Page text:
The Full Wiki

Myrrh: Map

  
  
  

Wikipedia article:

Map showing all locations mentioned on Wikipedia article:





Myrrh is a reddish-brown resinous material, the dried sap of a number of trees, but primarily from Commiphora myrrha, which is native to Yemenmarker, Somaliamarker, the eastern parts of Ethiopiamarker, and Commiphora gileadensis, which is native to Jordanmarker. The sap of a number of other Commiphora and Balsamodendron species is also known as myrrh, including that from Commiphora erythraea (sometimes called East Indian myrrh), Commiphora opobalsamum and Balsamodendron kua. Its name entered English via the Ancient Greek, μύρρα, which is probably of Somali or Arabic origin, where it is known as (مر: Murr).

The name "myrrh" is also applied to the potherb Myrrhis odorata otherwise known as "Cicely" or "Sweet Cicely".

High quality myrrh can be identified through the darkness and clarity of the resin. However, the best method of judging the resin's quality is by feeling the stickiness of freshly broken fragments directly to determine the fragrant-oil content of the myrrh resin. The scent of raw myrrh resin and its essential oil is sharp, pleasant, somewhat bitter and can be roughly described as being "stereotypically resinous". When burned, it produces a smoke that is heavy, bitter and somewhat phenolic in scent, which may be tinged with a slight vanillic sweetness. Unlike most other resins, myrrh expands and "blooms" when burned instead of melting or liquefying.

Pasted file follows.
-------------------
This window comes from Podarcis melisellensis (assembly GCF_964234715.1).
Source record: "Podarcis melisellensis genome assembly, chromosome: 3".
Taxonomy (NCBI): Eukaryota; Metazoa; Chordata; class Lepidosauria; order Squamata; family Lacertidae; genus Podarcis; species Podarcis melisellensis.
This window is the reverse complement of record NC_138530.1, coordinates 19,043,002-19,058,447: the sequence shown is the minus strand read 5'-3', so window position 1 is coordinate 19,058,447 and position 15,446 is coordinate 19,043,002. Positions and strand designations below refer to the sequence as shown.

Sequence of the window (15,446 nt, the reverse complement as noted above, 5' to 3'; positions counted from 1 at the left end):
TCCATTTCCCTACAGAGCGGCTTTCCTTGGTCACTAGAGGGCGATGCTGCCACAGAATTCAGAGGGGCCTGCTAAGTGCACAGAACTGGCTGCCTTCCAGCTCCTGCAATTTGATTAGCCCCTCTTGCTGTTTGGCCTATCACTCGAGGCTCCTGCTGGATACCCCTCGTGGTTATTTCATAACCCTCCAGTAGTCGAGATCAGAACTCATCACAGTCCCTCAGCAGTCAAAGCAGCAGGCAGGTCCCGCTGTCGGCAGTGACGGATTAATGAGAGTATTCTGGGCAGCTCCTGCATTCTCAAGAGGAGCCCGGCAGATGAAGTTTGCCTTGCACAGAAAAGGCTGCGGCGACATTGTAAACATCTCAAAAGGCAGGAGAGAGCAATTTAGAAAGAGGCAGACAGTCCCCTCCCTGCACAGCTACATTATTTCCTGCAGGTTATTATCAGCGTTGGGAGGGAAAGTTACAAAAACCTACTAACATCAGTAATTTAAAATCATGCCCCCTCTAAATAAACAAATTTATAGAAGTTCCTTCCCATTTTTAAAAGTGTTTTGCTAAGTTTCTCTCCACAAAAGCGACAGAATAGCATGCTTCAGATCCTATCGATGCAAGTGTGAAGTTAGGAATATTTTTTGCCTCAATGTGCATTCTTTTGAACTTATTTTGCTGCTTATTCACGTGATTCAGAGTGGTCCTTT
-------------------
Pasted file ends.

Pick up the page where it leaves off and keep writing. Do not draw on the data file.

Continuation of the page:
The scent can also be used in mixtures of incense, to provide an earthy element to the overall smell, and as an additive to wine, a practice alluded to by ancient authorities such as Fabius Dorsennus. It is also used in various perfumes, toothpastes, lotions, and other modern toiletries.

Myrrh was used as an embalming ointment and was used, up until about the 15th century, as a penitential incense in funerals and cremations. The "holy oil" traditionally used by the Eastern Orthodox Church for performing the sacraments of chrismation and unction is traditionally scented with myrrh, and receiving either of these sacraments is commonly referred to as "receiving the Myrrh".

History



The Ancient Egyptians imported large amounts of myrrh as far back as 3000 B.C. They used it to embalm the dead, as an antiseptic, and burned it for religious sacrifice.

In ancient history myrrh was used as a constituent of perfumes and incense, was highly valued in ancient times, and was often worth more than its weight in gold. The Greek word for myrrh, μύρον, came to be synonymous with the word for "perfume". Today Myrrh is used for its antimicrobial properties.

In Ancient Rome myrrh was priced at five times as much as frankincense, though the latter was far more popular. Myrrh was burned in ancient Roman funerals to mask the smell emanating from charring corpses. It was said that the Roman Emperor Nero burned a year's worth of myrrh at the funeral of his wife, Poppaea. Pliny the Elder refers to myrrh as being one of the ingredients of perfumes, and specifically the "Royal Perfume" of the Parthians. He also says myrrh was used to fumigate wine jars before bottling. Archeologists have found at least two ostraca from Malkata (from New Kingdom Egypt, ca. 1390 to 1350 B.C.) that were lined with a shiny black or dark brown deposit that analysis showed to be chemically closest to myrrh. The Romans were known to use myrrh as a premier additive to wine.

Religious context

In the Old Testament of the Bible (and the Torah), myrrh is mentioned as a primary ingredient in the holy anointing oil God commanded Moses to make:

Psalm 45 mentions myrrh as a kingly fragrance in a passage interpreted by some as referring to the future Messiah:

In the New Testament, myrrh was one of the gifts of the Magi to the infant Jesus according to Matthew, is cited in Mark as an intoxicant that was offered to Jesus during the crucifixion, and in John was one of the spices used to prepare Jesus' body for burial: